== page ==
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Will more connectivity increase security risks?

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Do you agree with Jonathan Yarden that enabling more and more devices with Internet connectivity increases security risks? Do you think some products are unnecessarily IP-enabled? Share your comments about the viability of enabling Internet accessibility in the majority of consumer products, as discussed in the Nov. 1 Internet Security Focus newsletter.

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Security, Consumers and Information

by stacey.eccles In reply to Will more connectivity in ...

I agree.

I think the consumer should be more aware of security and companies should strongly recommend security products when products are bought.
Items are marketed as "internet ready" because this is what catches the eye of the consumer. It is still a case of "buyer beware". Marketing strap lines give the consumer what they want, not necessarily what they should have. What they want is "internet ready", "easy" and "quick", as we all do? We should spend the time evaluating what the benefit is of the product accessing the internet, why it needs to and what the risks are.

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My moto...

by Todd In reply to Will more connectivity in ...

I think of computers as tools. Just like a filing cabinet. If I have access to it, I have access to the information in it.

With that thought in mind, I do question the logic of making things internet ready.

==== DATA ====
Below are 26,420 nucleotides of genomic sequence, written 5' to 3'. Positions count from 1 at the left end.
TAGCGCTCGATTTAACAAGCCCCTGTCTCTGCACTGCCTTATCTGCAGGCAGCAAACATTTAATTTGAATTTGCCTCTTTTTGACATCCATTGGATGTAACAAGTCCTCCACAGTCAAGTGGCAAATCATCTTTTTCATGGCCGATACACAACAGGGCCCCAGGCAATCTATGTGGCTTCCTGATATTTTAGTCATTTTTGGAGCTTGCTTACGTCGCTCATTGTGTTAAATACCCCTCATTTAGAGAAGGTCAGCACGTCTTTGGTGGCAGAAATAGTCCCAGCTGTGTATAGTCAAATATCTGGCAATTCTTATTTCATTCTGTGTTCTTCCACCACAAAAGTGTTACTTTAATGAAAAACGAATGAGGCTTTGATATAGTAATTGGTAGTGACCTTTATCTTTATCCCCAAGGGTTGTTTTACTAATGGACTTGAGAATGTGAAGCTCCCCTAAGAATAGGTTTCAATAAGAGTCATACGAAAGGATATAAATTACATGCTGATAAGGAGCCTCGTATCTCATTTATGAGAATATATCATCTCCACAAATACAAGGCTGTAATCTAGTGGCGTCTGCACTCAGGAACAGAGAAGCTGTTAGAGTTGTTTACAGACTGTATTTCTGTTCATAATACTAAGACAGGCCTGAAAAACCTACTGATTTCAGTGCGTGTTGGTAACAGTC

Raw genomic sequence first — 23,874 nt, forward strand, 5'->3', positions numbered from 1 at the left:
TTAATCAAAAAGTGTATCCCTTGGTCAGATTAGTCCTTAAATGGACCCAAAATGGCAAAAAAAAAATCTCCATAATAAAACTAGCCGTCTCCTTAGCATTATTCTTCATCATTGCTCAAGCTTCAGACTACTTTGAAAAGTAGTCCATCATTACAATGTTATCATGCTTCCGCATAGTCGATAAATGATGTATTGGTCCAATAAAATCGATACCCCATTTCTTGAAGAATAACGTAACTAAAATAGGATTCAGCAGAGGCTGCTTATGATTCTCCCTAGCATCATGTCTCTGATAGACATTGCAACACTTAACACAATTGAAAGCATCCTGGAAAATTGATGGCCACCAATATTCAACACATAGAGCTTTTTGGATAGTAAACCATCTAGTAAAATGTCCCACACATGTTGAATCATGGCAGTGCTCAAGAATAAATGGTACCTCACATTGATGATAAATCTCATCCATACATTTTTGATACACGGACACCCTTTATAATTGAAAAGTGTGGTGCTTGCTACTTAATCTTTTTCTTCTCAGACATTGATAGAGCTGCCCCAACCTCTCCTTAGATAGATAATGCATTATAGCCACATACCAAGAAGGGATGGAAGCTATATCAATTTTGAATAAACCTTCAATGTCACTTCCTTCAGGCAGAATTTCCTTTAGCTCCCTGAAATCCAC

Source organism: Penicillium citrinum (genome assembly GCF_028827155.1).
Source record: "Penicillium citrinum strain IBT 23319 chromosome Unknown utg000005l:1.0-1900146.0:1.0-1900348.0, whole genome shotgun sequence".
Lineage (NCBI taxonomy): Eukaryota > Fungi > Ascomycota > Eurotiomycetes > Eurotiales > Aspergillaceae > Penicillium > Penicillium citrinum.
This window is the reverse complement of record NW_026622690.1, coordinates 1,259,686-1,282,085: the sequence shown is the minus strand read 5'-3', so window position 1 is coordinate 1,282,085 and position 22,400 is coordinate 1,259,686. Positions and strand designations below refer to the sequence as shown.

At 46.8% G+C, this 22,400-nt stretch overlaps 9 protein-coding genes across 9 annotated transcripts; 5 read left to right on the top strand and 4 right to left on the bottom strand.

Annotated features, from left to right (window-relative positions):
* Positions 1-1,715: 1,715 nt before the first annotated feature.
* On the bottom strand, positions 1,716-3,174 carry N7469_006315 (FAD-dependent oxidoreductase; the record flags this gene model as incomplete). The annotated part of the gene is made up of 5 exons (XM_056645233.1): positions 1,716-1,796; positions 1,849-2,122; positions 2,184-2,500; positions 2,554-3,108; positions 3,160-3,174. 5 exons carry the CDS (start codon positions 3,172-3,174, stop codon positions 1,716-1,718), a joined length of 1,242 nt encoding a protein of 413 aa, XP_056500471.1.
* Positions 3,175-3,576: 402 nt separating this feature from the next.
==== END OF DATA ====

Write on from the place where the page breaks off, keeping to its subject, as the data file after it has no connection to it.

Recently I saw an ad for a refrigerator that also had a TV in it... unless I can move my recliner into the kitchen, why would I want that? So I can be distracted while cooking that $20 pot roast, get a cramped neck from trying to see the screen while doing dishes?

Why would I want service men showing up at my door unexpectly, because the oven called them and said a component was going bad and needed to be fixed.
(never mind the potential for fraud).

And let us not forget, if it's connected to the internet, what devious antics could a person set on revenge cause you... Freezer full of meat... Just order the freezer to shut down or raise the temperature etc... play with the temperature in your house, oven, lights, alarms, etc?

Somethings can be connected to the internet with the proper thought, but many things simply should be what they were build and designed to do and nothing more. My refrigerator was bought to keep food cold and fresh for a limited time. If I want to watch TV, I'll buy a TV.

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So true

by TechieRob In reply to My moto...

I completely agree with this. I think as a society we are getting too technologically trigger happy. Just because it can be done doesn't mean that it should.
I mean in all reality these technologies are nothing more than a gimmic and a waste of money.

It also raises the issue that any device connected to a worldwide protocol like the internet is another venerability and avenue for exploitation. I mean, I sure as heck wouldn't want to face a DDOS attack on my barfidge

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More connectivity will always increase risks...

by mlayton In reply to Will more connectivity in ...

Remember what happened when cable modems came out? People hopped on the bandwagon without thinking that the cable infrastructure might require additional security measures - like a firewall. For awhile, if you lived in a technologically unaware community, you could hit "My Neighborhood" and actually SEE who was online in your neighborhood. Without the security education of the consumer, easier does not equate better.

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